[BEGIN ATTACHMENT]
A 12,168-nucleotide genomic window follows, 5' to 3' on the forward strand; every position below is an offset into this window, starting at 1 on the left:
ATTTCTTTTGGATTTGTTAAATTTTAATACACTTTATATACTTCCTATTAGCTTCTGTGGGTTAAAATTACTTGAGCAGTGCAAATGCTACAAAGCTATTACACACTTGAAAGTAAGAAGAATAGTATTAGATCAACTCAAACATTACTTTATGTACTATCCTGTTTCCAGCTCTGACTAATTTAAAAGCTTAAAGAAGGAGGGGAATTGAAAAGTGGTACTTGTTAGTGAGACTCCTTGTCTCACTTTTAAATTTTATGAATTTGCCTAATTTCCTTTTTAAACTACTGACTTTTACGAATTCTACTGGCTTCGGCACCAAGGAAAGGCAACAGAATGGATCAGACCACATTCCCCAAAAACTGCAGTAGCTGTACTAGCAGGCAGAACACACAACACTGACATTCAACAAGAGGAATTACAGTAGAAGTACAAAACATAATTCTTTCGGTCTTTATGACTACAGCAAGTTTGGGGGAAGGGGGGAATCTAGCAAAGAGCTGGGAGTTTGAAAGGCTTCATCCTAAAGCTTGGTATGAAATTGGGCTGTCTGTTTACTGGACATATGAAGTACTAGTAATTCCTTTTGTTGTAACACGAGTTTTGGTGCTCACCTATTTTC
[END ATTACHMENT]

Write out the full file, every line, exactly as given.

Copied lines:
A 12,168-nucleotide genomic window follows, 5' to 3' on the forward strand; every position below is an offset into this window, starting at 1 on the left:
ATTTCTTTTGGATTTGTTAAATTTTAATACACTTTATATACTTCCTATTAGCTTCTGTGGGTTAAAATTACTTGAGCAGTGCAAATGCTACAAAGCTATTACACACTTGAAAGTAAGAAGAATAGTATTAGATCAACTCAAACATTACTTTATGTACTATCCTGTTTCCAGCTCTGACTAATTTAAAAGCTTAAAGAAGGAGGGGAATTGAAAAGTGGTACTTGTTAGTGAGACTCCTTGTCTCACTTTTAAATTTTATGAATTTGCCTAATTTCCTTTTTAAACTACTGACTTTTACGAATTCTACTGGCTTCGGCACCAAGGAAAGGCAACAGAATGGATCAGACCACATTCCCCAAAAACTGCAGTAGCTGTACTAGCAGGCAGAACACACAACACTGACATTCAACAAGAGGAATTACAGTAGAAGTACAAAACATAATTCTTTCGGTCTTTATGACTACAGCAAGTTTGGGGGAAGGGGGGAATCTAGCAAAGAGCTGGGAGTTTGAAAGGCTTCATCCTAAAGCTTGGTATGAAATTGGGCTGTCTGTTTACTGGACATATGAAGTACTAGTAATTCCTTTTGTTGTAACACGAGTTTTGGTGCTCACCTATTTTC